I generally read everything that is posted on this platform. When I see a huge chunk of text, I sometimes postpone reading it for later, when I would presumably have more time. I keep such posts open in a tab. These tabs tend to pile up and I end up not reading them for weeks, if ever.
I suggest more summarizing and condensing. It requires a bit more effort but ends up saving time for hundreds of people for years to come. Twitter is a great practicing ground for this.
For sessions: A weak correlation between the number of suggestions and the number of likes
Shubhankar KulkarniOct 20, 2020
I recorded data on the latest 30 sessions and plotted a trendline. I see a weak correlation between the number of suggestions and the number of likes. I will update this suggestion when I record more data.
Users who write a suggestion do not necessarily "like" (thumbs up) the session.
"Like"ing a session does not entail more activity on it.
Are likes used purely for acknowledgment or to show support for a session?
What should they be ideally used for?
Darko SavicDec 11, 2020
People often start with what can be described as "warmup" content. For example:
Low hanging fruit - obvious stuff that's on everyone's mind
Duplicates (more prevalent when many people go for the low hanging fruit)
Questions with universally known answers (Quora type)
Aimless content, without a clearly defined goal
I'm guessing that people genuinely want to get involved but don't quite know what we are doing here. For that matter, neither did we until not long ago. We are trying to fix this problem with help-modals that pop up the first 2 times new people create content. On subsequent times there will be helpful tips on the sidebar, next to the editor.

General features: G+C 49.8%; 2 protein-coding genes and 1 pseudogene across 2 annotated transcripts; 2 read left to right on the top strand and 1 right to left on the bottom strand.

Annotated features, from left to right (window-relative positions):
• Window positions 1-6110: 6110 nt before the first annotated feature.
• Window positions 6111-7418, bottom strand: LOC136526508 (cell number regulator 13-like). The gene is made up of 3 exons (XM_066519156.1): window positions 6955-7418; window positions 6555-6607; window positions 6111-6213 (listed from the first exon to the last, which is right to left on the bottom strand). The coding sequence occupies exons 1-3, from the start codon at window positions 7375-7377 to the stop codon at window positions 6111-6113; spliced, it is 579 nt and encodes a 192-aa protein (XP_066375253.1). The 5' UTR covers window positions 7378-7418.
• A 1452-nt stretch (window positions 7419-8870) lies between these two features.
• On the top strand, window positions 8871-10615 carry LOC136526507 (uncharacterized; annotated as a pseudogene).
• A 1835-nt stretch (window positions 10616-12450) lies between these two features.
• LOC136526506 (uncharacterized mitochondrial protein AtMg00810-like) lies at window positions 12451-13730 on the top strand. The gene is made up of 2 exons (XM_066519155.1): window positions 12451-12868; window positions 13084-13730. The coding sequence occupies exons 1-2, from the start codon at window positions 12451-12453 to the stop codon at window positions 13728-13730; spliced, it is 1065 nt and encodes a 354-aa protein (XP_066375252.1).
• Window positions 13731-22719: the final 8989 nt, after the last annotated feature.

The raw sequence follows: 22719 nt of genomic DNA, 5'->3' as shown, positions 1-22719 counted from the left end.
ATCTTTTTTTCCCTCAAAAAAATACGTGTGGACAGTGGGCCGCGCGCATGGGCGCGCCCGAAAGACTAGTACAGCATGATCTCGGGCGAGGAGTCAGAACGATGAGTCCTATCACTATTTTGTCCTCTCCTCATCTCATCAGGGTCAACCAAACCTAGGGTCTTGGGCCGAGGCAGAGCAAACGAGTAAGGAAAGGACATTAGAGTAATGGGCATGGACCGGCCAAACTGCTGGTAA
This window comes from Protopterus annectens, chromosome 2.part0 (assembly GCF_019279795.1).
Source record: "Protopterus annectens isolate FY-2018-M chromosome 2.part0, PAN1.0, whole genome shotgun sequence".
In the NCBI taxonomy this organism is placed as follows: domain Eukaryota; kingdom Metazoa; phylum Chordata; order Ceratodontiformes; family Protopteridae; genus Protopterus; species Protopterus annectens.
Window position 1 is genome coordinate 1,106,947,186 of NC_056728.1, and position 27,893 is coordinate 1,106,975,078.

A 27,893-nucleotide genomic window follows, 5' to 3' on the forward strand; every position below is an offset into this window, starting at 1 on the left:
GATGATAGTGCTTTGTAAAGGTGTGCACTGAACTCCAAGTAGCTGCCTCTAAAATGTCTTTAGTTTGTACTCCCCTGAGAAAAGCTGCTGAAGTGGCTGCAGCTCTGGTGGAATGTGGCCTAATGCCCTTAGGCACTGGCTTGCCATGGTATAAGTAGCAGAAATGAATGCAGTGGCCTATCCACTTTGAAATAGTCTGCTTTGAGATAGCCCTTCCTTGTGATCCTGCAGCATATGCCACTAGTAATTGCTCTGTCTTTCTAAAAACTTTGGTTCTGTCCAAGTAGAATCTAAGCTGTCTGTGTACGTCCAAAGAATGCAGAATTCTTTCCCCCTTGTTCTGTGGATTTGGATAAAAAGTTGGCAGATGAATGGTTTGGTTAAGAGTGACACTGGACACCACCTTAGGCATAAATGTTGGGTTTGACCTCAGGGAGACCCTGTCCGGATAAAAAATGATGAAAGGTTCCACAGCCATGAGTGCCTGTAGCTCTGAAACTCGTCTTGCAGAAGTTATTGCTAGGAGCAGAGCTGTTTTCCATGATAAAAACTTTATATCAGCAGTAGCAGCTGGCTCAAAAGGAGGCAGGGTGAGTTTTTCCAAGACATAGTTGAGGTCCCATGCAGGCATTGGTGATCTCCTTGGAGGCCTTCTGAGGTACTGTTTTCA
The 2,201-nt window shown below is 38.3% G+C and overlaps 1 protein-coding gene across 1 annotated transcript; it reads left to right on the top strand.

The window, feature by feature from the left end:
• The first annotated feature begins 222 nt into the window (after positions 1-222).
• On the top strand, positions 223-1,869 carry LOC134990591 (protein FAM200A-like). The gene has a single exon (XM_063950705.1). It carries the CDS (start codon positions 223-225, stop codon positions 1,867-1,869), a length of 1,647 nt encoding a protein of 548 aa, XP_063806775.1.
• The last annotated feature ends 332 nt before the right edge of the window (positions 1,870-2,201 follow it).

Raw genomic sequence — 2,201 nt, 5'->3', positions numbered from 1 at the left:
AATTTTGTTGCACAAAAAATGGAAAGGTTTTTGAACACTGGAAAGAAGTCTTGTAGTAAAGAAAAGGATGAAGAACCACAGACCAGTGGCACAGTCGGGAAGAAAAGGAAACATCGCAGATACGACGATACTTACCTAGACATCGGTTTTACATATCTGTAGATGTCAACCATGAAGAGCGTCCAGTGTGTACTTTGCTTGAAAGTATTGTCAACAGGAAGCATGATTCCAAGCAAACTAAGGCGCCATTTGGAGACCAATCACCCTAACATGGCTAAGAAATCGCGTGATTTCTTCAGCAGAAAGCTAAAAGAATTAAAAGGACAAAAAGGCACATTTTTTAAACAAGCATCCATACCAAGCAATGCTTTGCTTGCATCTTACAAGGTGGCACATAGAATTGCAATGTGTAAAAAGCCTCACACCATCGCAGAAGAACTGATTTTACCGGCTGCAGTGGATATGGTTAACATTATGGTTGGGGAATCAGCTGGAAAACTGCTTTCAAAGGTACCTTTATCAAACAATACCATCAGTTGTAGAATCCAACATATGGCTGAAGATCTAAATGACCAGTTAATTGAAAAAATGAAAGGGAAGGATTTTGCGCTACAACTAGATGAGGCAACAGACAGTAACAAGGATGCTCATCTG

For sessions: No correlation between the number of words in the session text and the number of suggestions and likes it has
Shubhankar KulkarniOct 21, 2020
Based on Juran's and Dragan's comments, I recorded data on the latest 30 sessions and plotted a trendline. I see a very weak negative correlation (R-square < 0.1) between the number of words in the session text and the number of suggestions it has. I will update this suggestion when I record more data. Here is the plot:
The hypothesis was that for longer sessions, users might "like" the session if they like the title and postpone reading the entire session text. This may increase the number of likes on the session but will have fewer suggestions. This does not seem to be the case right now. Of course, these are preliminary results and the weak negative association can turn out to be a strong one.
Just to be doubly sure, I plotted the number of words in the session text against the ratio of the number of likes to the number of suggestions on the sessions. A strong positive trend suggests that users might "like" a session but postpone writing suggestions for longer sessions. No correlation suggests that that may not be true. Here is the plot:
A very weak correlation (R-square < 0.1) is observed.
Users do not simply "like" sessions because they are long.
Users do not "like" but postpone writing suggestions on a session because it is long.